Believe it or not, it’s officially Autumn – and it will officially be winter on December 22. It’s not just our choice of outfits (hello jumpers) and leisure activities (hello Netflix, goodbye social life) that need to change with the season. Skincare should be seasonal too, and here’s why…
Why is it important to change our skincare with the seasons?
Andrea Pfeffer is the founder of Pfeffer Sal, the brilliant facial clinic in London’s Fitzrovia.
“Just as your wardrobes and food choices change from season to season, it’s important to change your skincare too to ensure you are providing your skin with everything it needs. Temperature changes, differences in sun exposure levels and other environmental stressors that change seasonally all have an impact on your skin so tailoring your skincare seasonally gives your skin the tools it needs to perform at its optimum,” Andrea says.
What should we be looking for in our autumn and winter skincare?
Annee de Mamiel is a holistic facialist, acupuncturist, expert in Chinese Medicine and founder of the de Mamiel skincare range.
“We should look to increase levels of hydration and moisture as our skin can become dry and dehydrated due to the changing environmental factors. This is about altering the balance of oil and water based ingredients we feed our skin. We should use a heavier oil which contains more fatty acids and addresses the skin barrier as well as increasing levels of hydration. It’s not necessarily about more product, but the way you use your current products. It is also good to increase gentle exfoliation. Finally, add in some masks containing hydration ingredients – hyaluronic acid, aloe, honey,” Annee says.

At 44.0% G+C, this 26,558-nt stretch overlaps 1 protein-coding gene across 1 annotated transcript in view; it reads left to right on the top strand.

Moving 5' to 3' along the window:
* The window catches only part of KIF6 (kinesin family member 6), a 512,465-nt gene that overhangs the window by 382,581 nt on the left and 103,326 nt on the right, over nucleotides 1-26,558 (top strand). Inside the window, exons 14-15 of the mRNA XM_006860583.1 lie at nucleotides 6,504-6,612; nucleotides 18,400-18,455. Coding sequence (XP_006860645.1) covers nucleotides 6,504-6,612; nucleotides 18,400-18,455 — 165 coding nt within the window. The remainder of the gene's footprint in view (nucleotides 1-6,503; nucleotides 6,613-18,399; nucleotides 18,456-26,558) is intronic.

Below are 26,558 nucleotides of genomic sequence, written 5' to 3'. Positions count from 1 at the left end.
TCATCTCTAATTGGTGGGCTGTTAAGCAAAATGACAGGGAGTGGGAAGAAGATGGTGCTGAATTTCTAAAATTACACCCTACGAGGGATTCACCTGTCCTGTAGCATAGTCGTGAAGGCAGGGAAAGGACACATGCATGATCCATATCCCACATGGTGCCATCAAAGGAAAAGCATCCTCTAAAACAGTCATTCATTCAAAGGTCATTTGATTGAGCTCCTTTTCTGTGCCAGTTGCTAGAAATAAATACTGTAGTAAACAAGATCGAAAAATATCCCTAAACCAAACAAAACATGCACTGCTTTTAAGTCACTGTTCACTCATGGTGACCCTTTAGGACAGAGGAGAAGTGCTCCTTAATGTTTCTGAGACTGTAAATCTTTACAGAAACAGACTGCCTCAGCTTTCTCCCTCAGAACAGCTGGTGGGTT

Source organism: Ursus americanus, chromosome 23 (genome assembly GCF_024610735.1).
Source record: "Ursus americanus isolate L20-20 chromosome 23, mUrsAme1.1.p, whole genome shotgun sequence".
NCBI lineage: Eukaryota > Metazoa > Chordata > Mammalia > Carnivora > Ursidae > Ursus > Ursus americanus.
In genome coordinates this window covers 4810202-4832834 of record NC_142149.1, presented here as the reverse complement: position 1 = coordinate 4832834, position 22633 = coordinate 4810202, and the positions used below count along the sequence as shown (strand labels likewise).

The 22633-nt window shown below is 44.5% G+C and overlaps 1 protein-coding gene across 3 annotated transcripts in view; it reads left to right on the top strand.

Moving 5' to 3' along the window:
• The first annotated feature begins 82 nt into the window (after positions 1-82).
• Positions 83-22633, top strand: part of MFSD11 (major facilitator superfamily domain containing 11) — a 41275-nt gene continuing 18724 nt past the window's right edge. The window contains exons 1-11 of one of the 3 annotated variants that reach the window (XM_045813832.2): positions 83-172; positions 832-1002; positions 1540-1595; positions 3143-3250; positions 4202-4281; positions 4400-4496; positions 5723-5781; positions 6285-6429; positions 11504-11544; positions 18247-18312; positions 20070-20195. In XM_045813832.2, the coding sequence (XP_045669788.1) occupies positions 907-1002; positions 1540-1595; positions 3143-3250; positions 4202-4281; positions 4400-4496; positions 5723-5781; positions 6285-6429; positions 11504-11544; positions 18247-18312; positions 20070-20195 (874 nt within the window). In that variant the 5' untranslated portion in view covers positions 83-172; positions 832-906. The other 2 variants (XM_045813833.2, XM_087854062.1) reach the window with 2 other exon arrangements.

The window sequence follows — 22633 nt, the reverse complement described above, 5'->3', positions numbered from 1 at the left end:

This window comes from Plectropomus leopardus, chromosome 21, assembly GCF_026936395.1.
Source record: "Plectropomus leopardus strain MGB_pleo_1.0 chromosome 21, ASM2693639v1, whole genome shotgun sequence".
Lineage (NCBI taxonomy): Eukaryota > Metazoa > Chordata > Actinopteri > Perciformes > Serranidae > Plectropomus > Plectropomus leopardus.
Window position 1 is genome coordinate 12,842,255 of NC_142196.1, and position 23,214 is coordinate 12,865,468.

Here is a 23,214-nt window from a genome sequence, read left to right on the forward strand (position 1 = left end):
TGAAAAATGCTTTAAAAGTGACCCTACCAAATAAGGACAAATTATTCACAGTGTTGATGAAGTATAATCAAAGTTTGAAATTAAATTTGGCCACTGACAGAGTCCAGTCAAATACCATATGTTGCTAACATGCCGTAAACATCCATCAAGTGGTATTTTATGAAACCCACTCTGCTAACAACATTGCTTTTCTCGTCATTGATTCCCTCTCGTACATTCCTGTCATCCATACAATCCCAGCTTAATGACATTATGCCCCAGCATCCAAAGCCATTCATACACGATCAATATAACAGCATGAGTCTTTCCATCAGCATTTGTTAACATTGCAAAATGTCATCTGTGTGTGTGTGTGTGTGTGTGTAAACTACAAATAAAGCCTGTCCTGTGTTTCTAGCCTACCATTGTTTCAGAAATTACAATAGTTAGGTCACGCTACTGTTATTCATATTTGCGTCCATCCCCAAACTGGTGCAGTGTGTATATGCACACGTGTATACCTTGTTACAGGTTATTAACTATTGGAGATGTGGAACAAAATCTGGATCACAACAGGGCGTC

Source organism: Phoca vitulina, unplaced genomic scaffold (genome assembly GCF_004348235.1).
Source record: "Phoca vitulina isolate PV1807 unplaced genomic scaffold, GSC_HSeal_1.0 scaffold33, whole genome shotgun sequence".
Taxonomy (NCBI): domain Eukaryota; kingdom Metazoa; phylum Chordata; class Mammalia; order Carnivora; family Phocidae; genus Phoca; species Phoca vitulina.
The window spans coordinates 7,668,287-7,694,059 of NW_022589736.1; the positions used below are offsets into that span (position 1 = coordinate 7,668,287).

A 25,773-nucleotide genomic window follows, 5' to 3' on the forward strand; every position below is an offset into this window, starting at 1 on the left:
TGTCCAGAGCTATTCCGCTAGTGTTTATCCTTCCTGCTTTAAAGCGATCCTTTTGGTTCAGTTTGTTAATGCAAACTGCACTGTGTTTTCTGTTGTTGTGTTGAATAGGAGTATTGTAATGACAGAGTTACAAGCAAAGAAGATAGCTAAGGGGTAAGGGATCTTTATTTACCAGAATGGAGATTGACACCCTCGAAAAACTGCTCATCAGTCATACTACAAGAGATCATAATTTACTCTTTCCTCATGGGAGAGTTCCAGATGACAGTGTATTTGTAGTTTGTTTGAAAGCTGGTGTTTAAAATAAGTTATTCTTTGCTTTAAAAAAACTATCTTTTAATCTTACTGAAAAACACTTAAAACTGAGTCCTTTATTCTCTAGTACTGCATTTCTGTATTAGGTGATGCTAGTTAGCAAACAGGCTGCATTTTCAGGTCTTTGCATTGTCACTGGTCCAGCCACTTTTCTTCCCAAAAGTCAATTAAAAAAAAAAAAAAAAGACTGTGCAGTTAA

“Skincare in the cooler months is all about nourishment and protection. Look for nutrient rich plant-based oils, vitamin B, and ceramides as these will all strengthen the skin barrier. Don’t skimp on the SPF in winter! Your skin is susceptible to sun damage all year round and SPFs also protect against other environmental stressors as well including pollution. Avoid stripping products containing SLS, alcohol or astringents as they strip the skin of its natural oils, leading to dryness. The cooler months are the perfect time to introduce advanced treatments into your routine such as laser led facials or needling. It’s in this time can we can really put the pedal to the metal before taking a break when summer rolls round again,” Andrea says.
What about spring and summer?
“In Spring and Summer we need to address all of the same issues but with different ingredients. Our skin sill may need hydration and moisture but it doesn’t need the same levels as it did in the winter. More astringent oils such as milk thistle or Camellia would work well,” Annee says.
“In spring and summer, your routine should be focused on hydration and sun protection. SPF is even more important as the sun is stronger and you’re likely to be spending more time outside – try to reapply every two hours if you’re outside all day. In hot weather, we sweat more which brings more oil to the surface of the skin, so you won’t need a heavy moisturiser unless you’re naturally very dry. Light hydrators, such as hyaluronic acid, are great at this time of year for providing hydration without feeling heavy on the skin. A vitamin C serum is also essential for summer as it works with your SPF to reduce cell damage from UV rays. If you’re spot-prone, look for a vitamin C without ferulic as it’s less likely to cause breakouts,” Andrea says.